For a CPU go with Intel 4930K or 5930K depending on which socket you want. I’ve heard they use the 4930k at Epic and I use it as well, works great and compile shaders very fast compared to my old quad core i7.
A fairly big SSD is important, 250-500gb, I would suggest Samsung (go with their EVO versions, pro is a waste of money), otherwise Corsair or Intel. OS takes tons of space (~30gb for 64 bit win 7 and ~20 for 64bit Win 8.1), then you’ll get filled up with appdata, also lots of softwares (zbrush for example) won’t let you choose which drive to store temp files on, so having a small C: drive is awful. I use one 500gb Samsung Evo 850 and one 250gb Samsung Evo 840 at the moment.
Then just plonk in a strong enough PSU, I’d say go with 800w so you have room for two GPU if you want to go SLi some day. I prefer Corsair’s PSUs.
Lastly, just fine a motherboard that supports the socket you went with and have room for however many RAM modules you choose. I usually go with ASUS and then find a case that can fit your monster hardware, I like Corsair’s cases.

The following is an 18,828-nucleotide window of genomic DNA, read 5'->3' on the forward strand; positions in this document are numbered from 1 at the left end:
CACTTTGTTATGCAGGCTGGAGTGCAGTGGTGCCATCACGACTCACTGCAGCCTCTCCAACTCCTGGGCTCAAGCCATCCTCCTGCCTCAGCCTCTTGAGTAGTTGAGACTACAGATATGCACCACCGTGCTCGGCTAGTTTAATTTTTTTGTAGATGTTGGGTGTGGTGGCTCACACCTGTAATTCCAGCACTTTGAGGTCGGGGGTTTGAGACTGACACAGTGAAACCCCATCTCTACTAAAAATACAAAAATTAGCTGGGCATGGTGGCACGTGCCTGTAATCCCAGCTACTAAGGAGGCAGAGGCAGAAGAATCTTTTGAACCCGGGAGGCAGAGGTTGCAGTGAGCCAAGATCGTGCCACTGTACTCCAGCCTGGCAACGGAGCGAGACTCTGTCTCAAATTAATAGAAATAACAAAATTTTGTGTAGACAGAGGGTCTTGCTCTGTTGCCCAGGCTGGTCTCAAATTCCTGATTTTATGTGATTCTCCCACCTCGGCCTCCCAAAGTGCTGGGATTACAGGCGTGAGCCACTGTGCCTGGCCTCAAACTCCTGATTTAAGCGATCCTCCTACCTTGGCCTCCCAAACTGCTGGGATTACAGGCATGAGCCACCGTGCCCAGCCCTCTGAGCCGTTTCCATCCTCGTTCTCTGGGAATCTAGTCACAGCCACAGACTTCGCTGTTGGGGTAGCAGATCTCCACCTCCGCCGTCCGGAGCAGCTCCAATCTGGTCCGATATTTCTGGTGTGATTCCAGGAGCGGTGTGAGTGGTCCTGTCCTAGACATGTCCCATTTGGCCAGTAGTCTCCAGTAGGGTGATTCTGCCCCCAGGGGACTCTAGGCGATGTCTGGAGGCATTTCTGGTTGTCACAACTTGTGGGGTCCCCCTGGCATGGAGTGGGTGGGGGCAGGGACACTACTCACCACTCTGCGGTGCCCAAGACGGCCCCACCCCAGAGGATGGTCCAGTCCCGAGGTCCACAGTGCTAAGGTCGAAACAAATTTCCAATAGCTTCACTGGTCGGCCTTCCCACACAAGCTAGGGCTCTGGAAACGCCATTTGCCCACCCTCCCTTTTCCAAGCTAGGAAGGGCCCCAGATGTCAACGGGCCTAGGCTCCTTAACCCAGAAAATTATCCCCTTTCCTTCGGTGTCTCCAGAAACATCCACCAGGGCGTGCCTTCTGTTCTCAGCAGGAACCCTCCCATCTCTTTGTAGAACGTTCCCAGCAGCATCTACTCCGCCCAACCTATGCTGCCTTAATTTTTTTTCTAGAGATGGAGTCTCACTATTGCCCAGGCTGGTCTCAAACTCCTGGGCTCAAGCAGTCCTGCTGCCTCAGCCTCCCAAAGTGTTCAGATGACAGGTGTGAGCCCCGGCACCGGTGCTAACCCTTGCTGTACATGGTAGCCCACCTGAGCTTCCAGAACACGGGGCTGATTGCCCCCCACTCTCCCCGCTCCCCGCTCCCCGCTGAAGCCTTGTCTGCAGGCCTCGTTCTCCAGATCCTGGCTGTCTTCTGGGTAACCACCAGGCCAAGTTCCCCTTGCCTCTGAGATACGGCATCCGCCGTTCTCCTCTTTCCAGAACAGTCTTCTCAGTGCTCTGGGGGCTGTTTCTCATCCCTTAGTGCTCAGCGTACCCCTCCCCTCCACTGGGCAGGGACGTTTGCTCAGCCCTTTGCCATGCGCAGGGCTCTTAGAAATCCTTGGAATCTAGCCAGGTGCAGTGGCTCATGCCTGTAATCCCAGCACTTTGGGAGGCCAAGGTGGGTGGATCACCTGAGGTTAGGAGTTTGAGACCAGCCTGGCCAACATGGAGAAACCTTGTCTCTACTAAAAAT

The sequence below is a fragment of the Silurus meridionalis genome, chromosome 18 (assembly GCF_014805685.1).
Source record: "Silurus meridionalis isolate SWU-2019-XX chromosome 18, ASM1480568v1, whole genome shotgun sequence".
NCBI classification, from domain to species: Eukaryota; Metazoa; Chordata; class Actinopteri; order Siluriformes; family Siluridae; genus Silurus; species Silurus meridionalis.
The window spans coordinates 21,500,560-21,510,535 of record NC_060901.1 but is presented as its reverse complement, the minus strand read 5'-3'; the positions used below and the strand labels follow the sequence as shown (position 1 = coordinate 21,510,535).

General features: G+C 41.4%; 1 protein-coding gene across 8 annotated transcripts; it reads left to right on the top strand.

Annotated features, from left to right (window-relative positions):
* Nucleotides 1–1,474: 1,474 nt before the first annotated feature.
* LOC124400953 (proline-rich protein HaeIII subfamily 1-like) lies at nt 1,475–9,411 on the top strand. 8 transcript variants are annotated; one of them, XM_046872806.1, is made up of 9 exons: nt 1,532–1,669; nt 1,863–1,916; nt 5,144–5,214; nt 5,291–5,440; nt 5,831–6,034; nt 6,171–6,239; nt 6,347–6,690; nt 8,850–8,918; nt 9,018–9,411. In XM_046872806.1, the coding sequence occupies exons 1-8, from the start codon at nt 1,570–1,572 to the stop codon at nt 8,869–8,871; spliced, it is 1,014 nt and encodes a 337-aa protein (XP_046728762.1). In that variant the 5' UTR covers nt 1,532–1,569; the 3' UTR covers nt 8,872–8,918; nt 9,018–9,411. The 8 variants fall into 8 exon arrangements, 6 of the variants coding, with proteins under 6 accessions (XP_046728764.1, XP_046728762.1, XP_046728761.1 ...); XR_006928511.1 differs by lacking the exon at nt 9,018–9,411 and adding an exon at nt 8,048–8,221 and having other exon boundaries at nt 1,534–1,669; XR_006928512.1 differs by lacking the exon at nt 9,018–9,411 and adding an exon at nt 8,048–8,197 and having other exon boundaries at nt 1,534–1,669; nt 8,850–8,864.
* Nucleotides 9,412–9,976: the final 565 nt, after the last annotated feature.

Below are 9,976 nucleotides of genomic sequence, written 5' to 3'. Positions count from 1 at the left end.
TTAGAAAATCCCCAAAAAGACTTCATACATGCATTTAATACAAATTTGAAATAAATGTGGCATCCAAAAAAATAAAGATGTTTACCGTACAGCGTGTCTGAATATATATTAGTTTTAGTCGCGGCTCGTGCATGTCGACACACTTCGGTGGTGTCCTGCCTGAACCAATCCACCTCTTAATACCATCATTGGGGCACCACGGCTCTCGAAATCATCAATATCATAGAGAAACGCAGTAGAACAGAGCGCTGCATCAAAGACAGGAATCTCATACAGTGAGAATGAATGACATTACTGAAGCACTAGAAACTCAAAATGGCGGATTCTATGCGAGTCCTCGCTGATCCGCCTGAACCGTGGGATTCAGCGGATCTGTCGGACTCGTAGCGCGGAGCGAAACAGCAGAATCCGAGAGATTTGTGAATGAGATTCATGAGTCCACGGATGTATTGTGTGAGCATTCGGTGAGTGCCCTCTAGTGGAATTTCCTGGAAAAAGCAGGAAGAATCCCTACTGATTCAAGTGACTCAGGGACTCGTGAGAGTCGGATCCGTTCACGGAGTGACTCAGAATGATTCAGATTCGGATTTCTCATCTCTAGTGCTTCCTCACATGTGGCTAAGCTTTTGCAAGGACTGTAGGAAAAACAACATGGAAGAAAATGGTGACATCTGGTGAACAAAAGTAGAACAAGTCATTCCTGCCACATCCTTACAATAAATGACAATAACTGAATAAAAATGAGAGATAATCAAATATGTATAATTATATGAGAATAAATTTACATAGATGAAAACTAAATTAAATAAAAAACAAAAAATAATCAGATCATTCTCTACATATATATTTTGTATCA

Might want to pick up a regular harddrive for storage as well, go with Western Digital or Seagate.

This is of course over the top and not at all what’s required, but if you have a big budget to spend, it will definitely be worth it and will perform great in both game development and playing games.

Here is Epic’s workstation specs:

If you are considering building a powerful machine for UE4 development for around $2500, here is a spec we recommend:

Intel Core i7 4930K processor
Intel X79 chipset motherboard
32GB RAM
1TB SSD
Nvidia GTX 770 video card

Of course, now you would get a 980 or Titan X. :slight_smile:

Oooh if only I could have gone with Jezcentral’s specs, then my computer would really be computing at warp speed!

My setup runs Unreal just fine though, here’s my specs:

8GB RAM